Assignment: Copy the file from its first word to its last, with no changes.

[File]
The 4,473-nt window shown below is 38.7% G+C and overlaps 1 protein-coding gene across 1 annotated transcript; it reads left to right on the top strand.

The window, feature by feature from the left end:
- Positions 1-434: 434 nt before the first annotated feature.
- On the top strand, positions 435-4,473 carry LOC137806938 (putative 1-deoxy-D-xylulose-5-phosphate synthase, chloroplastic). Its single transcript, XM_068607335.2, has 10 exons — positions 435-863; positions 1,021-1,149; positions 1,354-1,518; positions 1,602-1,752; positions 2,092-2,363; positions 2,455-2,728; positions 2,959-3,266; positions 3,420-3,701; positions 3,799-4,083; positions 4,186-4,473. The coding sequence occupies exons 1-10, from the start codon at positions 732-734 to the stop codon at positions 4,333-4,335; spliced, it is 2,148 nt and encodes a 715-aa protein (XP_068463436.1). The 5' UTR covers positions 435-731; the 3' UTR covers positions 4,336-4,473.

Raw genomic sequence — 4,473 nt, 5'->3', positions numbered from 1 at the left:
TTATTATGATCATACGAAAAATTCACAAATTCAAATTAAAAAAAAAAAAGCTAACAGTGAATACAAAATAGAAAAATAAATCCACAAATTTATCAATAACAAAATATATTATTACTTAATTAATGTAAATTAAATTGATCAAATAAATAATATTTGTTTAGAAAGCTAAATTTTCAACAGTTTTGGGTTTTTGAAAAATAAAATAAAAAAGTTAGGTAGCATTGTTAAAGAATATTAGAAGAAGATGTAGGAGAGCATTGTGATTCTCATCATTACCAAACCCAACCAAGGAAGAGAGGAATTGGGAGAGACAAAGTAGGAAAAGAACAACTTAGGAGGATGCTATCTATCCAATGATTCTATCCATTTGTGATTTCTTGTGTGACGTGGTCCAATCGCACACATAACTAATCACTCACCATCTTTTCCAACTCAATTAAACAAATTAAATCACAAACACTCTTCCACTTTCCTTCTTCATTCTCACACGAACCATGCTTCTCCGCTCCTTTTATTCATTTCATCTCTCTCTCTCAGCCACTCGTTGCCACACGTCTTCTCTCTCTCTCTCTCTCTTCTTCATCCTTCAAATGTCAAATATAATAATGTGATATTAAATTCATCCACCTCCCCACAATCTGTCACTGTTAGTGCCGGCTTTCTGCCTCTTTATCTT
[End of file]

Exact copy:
The 4,473-nt window shown below is 38.7% G+C and overlaps 1 protein-coding gene across 1 annotated transcript; it reads left to right on the top strand.

The window, feature by feature from the left end:
- Positions 1-434: 434 nt before the first annotated feature.
- On the top strand, positions 435-4,473 carry LOC137806938 (putative 1-deoxy-D-xylulose-5-phosphate synthase, chloroplastic). Its single transcript, XM_068607335.2, has 10 exons — positions 435-863; positions 1,021-1,149; positions 1,354-1,518; positions 1,602-1,752; positions 2,092-2,363; positions 2,455-2,728; positions 2,959-3,266; positions 3,420-3,701; positions 3,799-4,083; positions 4,186-4,473. The coding sequence occupies exons 1-10, from the start codon at positions 732-734 to the stop codon at positions 4,333-4,335; spliced, it is 2,148 nt and encodes a 715-aa protein (XP_068463436.1). The 5' UTR covers positions 435-731; the 3' UTR covers positions 4,336-4,473.

Raw genomic sequence — 4,473 nt, 5'->3', positions numbered from 1 at the left:
TTATTATGATCATACGAAAAATTCACAAATTCAAATTAAAAAAAAAAAAGCTAACAGTGAATACAAAATAGAAAAATAAATCCACAAATTTATCAATAACAAAATATATTATTACTTAATTAATGTAAATTAAATTGATCAAATAAATAATATTTGTTTAGAAAGCTAAATTTTCAACAGTTTTGGGTTTTTGAAAAATAAAATAAAAAAGTTAGGTAGCATTGTTAAAGAATATTAGAAGAAGATGTAGGAGAGCATTGTGATTCTCATCATTACCAAACCCAACCAAGGAAGAGAGGAATTGGGAGAGACAAAGTAGGAAAAGAACAACTTAGGAGGATGCTATCTATCCAATGATTCTATCCATTTGTGATTTCTTGTGTGACGTGGTCCAATCGCACACATAACTAATCACTCACCATCTTTTCCAACTCAATTAAACAAATTAAATCACAAACACTCTTCCACTTTCCTTCTTCATTCTCACACGAACCATGCTTCTCCGCTCCTTTTATTCATTTCATCTCTCTCTCTCAGCCACTCGTTGCCACACGTCTTCTCTCTCTCTCTCTCTCTTCTTCATCCTTCAAATGTCAAATATAATAATGTGATATTAAATTCATCCACCTCCCCACAATCTGTCACTGTTAGTGCCGGCTTTCTGCCTCTTTATCTT